3.3. Integration of the ROV on the vessel
The vessel used for operation was a 170 ft x 36 ft DP1 mini- supply vessel M/V Gerry Bordelon built in 2011 with a gross tonnage just below 500 tons. The vessel offers accommodations for up 22 passengers and has a usable deck area of 110 ft. X 30 ft. The vessel comes with no infrastructure on the deck and all equipment needed to be secured on the deck before the trial could take place.
4. Mission execution
4.1. Location of the survey site
The project area is located around 95 miles South-East of New Orleans.
5. Phase 1 Bathymetry survey
Before the general bathymetry survey starts, the ROV was prepared and checked for all subsystems.
The USBL system is visible in Fig. 9. The picture on the right-hand side shows the pole mount and several devices mounted on that pole.
In the center part of the pole, the USBL system is mounted. The USBL system with internal motion sensor with the beacon being installed on the ROV side providing real-time transponder to the unit.
The general bathymetry was conducted from the ROV surveying between 50m-90m altitude using the bathymetry 3D mapping sonar. This was accomplished by running parallel lines until the area of interest was covered (Fig. 12).
Along with bathymetry acquisition, water column data was collected. Water column data allows suspended plumes to be observed as well as to detect any hazard in the water column (see Fig. 11). Real-time maps are generated while surveying allowing the surveyors to quickly assess the insonified area. After the survey, post-processing will take place to clean the data and to identify the area(s) of interest (potential sheen source location(s)).
As indicated on the Fig. 11 (left) the main plume has been detected to extend from the bottom up to the surveying altitude, most likely proceeding up to the water surface. The plume grows in size and changes directions. Sometimes observed to reverse two times before reaching the top due to currents.
It could also be seen that the plume separates and more buoyant bubbles, having higher vertical speed, reach the surface while the less buoyant (perhaps dissolved hydrocarbons) separate and stay in the water column. Taking a different view at the plume from different angle (right-hand side of Fig. 11) it can be seen that there are actually two plumes, not one as initially believed. The exact location and recognition of the source will be done in Phase 2.
During the initial survey, it was also possible to see the hazard suspended roughly 35 m above the jacket (right-hand side of Fig. 12). Initially, it was not clear what this hazard was but then later using the forward looking sonars it was shown to be some sort of a structure attached to the jacket with metal rods (left two images in Fig. 12).
The hazard is believed to be a collapsed collector dome structure left from the past. The remains are located at roughly 80m below the surface and do not pose a danger to general navigation, but it may cause trouble for any towed objects such as fishnets if they happen to be in that area.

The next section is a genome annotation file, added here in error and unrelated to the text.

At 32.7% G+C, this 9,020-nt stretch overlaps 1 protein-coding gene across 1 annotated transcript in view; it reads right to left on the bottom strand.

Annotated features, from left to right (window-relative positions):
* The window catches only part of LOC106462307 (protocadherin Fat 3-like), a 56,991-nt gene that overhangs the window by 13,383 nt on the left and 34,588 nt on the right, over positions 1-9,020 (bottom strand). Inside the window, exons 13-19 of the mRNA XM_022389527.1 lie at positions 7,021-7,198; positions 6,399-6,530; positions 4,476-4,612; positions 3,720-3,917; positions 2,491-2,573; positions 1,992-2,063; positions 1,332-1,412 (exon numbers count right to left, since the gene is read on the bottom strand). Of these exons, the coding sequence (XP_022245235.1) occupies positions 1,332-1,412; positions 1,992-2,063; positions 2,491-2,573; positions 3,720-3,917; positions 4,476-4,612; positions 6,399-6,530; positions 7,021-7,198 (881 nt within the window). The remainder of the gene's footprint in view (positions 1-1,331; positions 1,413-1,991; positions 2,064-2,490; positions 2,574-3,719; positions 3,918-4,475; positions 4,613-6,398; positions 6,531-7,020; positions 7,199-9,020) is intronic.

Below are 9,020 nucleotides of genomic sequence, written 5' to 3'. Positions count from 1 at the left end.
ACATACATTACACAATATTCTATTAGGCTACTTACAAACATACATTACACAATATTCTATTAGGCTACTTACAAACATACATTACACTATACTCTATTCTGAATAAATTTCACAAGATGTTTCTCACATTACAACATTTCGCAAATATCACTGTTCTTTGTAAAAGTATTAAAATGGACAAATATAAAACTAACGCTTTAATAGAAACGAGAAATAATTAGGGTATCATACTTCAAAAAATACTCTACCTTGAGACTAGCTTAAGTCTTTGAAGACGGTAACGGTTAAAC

5.1. General bathymetry survey results
During the data processing of Phase 1 it was possible to capture the scene from various survey lines and various directions. An instructive illustration of this phase effort is presented in the figure Fig. 13.
During the processing, a couple of new leaks were found. However, they were smaller than the main leak. All findings are outlined in the figure Fig. 14. In total four potential leaks were located and one navigation hazard.
The leak depicted as Leak 2 which is located in the original installation angle of the jacket before the collapse is believed to be gas only.
6. Phase 2 - u-Bathymetry survey
Once the general bathymetry was performed, and the hazards, as well as the main plume, was identified then the u-bathymetry phase was conducted. The u-bathymetry consisted of a high-resolution survey in the given locations where the leak was thought to originate. The detailed, high-resolution bathymetric survey requires the ROV to be operated at a lower altitude which has been determined to be roughly 20m above the seafloor. The bathymetry 3D mapping sonar will be used to collect bathymetry and water column data to map the exact location of the source and prepare for the classification phase.
A sample frame of the u-bathymetry is presented in Fig. 15 showing the complicated structure just below the ROV and two leaks on the left-hand side.
The online processing was followed by onboard processing of the collected data and identification of the potential sheen source area(s). The result of the processing is presented in Fig. 16. The u-bathymetry aims to heavily oversample the space and statistically, average the false data to map the features with more details and with better coverage.
As one can imagine a standard method of surveying of this type of environment results in many gaps behind the steel legs of the underwater structure as sound cannot penetrate hard objects. It may take many attempts to position the ROV at different angles to try to hit the target with different angles and sometimes it's an impossible mission.